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Constipation: 8 Common Reasons You Can’t ‘Go’

By |2018-08-08T11:10:57-05:00February 28th, 2017|Categories: Health A-Z|Tags: , |

When it comes to personal bowel habits, there’s really no such thing as “normal.” For one person, having a bowel movement once every few days might be normal. Another person may typically have three to four bowel movements a day.

Within that range, however, many of us have periods when we go less often than usual, or have hard, pebble-like stools that cause discomfort. This occasional constipation is usually nothing worrisome.

If constipation persists or happens frequently, however, you may want to see your doctor to determine the cause. (See your doctor right away if you experience any “red flag” symptoms such as a change in bowel habits, including changes in stool characteristics, blood in your stool or unexplained weight loss.)

In most cases, fairly simple lifestyle changes or treatable medical conditions can reduce or eliminate bouts of constipation and make you much more comfortable throughout the day.

These changes can even help in more extreme cases. I recently saw a 64-year-old patient who had been admitted to the hospital multiple times with severe constipation — she was unable to move her bowels for weeks at a time. A colonoscopy did not reveal any blockage.

By utilizing a variety of medications and fiber supplements, as well as making lifestyle changes to reduce her anxiety, she is now able to have a daily bowel movement. It has dramatically improved her quality of life and overall health.

Lifestyle Causes of Constipation

Some everyday habits can have a significant impact on constipation, including:

  • Not drinking enough fluids. If you’re not drinking enough fluids, your colon will absorb additional water from your stools, making them harder and more difficult to pass. You should drink six to eight servings of liquid a day. A good rule of thumb is to drink enough fluids throughout the day so that your urine is a light yellow or straw color.
  • Eating too many processed, low-fiber foods. The colon has many nerve endings and muscle fibers that help pass stools by pushing against them. Green vegetables and other high-fiber foods help your colon do its job by making stools more “bulky” and easier to pass by stimulating more natural contractions of the colon.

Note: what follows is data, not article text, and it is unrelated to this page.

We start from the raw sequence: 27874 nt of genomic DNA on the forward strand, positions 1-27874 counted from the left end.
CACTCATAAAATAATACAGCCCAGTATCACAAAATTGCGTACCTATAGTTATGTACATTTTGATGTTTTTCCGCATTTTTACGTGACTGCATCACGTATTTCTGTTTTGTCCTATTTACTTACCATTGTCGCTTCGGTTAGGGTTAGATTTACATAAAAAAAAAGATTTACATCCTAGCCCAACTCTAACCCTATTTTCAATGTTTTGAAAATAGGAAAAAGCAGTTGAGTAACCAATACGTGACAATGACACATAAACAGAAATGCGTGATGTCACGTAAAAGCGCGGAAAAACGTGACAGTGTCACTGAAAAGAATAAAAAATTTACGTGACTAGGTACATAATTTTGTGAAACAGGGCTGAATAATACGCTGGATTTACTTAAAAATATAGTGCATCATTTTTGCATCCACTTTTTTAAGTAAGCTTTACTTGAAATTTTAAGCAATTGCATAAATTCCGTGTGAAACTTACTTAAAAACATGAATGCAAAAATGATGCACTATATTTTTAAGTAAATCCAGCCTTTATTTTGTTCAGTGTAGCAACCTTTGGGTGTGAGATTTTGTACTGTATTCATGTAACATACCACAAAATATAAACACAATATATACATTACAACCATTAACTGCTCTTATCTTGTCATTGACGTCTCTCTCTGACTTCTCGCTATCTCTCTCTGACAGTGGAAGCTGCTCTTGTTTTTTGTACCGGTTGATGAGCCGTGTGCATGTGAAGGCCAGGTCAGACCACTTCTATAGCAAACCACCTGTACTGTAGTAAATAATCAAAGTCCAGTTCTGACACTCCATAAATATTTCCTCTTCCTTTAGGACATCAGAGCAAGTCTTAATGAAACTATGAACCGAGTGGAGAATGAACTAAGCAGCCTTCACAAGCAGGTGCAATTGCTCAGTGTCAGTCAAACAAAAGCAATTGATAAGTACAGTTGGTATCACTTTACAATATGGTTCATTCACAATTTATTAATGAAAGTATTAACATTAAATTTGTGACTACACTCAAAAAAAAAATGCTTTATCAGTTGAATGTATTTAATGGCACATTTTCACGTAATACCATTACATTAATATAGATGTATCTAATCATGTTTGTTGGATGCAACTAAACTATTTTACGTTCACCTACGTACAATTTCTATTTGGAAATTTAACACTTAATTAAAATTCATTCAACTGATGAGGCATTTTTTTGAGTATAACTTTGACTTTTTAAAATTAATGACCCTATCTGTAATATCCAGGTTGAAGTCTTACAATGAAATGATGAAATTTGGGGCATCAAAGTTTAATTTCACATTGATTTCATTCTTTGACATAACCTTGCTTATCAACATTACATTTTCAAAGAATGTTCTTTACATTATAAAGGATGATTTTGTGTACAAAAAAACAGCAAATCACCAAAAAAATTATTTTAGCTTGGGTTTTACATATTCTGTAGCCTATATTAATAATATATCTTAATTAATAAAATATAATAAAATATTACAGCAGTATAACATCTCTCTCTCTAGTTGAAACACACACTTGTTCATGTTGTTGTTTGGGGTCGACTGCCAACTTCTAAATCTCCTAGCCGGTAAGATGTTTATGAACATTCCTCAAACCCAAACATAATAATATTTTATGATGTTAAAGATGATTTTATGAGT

• Not getting enough exercise. Like all aspects of good health, you need to be active in order to maintain good bowel function. Constipation is a significant problem for people who are bedridden due to poor health — don’t create the same problem for yourself by spending too much time on the couch.
  • Too much stress. Stress is a problem in and of itself, but it also leads people to get trapped in bad exercise and eating habits. Exercise is an excellent stress reliever as are lifestyle changes such as focusing on better sleep and cutting back on caffeine.

In addition to the lifestyle changes above, occasional constipation can be treated with over-the-counter medications. We recommend osmotic laxatives over stimulatory laxatives. Osmotic laxatives, such as polyethylene glycol (PEG), draw water into the stool to make it softer.

Medical Causes of Constipation

If lifestyle changes do not improve your constipation, your doctor may consider possible medical causes, including:

  • Thyroid problems. Low thyroid function can decrease the body’s ability to move waste along the GI tract. It’s one of the first things we test for in people suffering from chronic constipation, and it can be treated with medications aimed at improving low thyroid function.
  • Certain medications. Constipation is a side effect of many types of medications, including opioids that are commonly prescribed to relieve pain. If your constipation seems to be related to a new prescription, work with your doctor to find alternatives or ways to counteract that medication’s constipating effects.
  • Motility problems. Poor coordination of the pelvic and anal muscles sometimes contributes to or causes constipation. Sometimes, a simple intervention such as placing your feet on a footstool during a bowel movement can alleviate this condition. In severe cases, biofeedback therapy can be employed to help improve bowel function.
  • Bowel blockages. Bowel blockages such as large colon polyps or colon cancer are fortunately not a very common cause of constipation, but something that needs to be considered. The best way to treat colon cancer is to prevent it by scheduling regular colonoscopy screenings.

The Importance of Colonoscopy

Colonoscopy is a painless procedure that can identify and remove benign polyps before they develop into colon cancer.

For men and women at normal risk for colon cancer, we recommend that you start screening at age 50. Those at higher risk because of a family history of colon cancer or colon polyps, or conditions such as inflammatory bowel disease, should begin at a younger age. Request a colonoscopy appointment with our online appointment request.

Community-based Cancer Prevention and Treatment

The Colon and Rectal Cancer Program at CentraState offers a full range of preventative, diagnostic and treatment services, including advanced robotic surgical technology. The program team is led by doctors and clinicians who specialize in diagnosing and treating colon and rectal cancer. For more information, call (855) 411-CANCER.

gastroenterologist freehold njDr. Kunal Gupta is board-certified in internal medicine and gastroenterology and earned a Master’s Degree in Business Administration. He serves as chief of gastroenterology at CentraState Medical Center. Dr. Gupta can be reached at Middlesex Monmouth Gastroenterology in Freehold by calling 866-CENTRA7.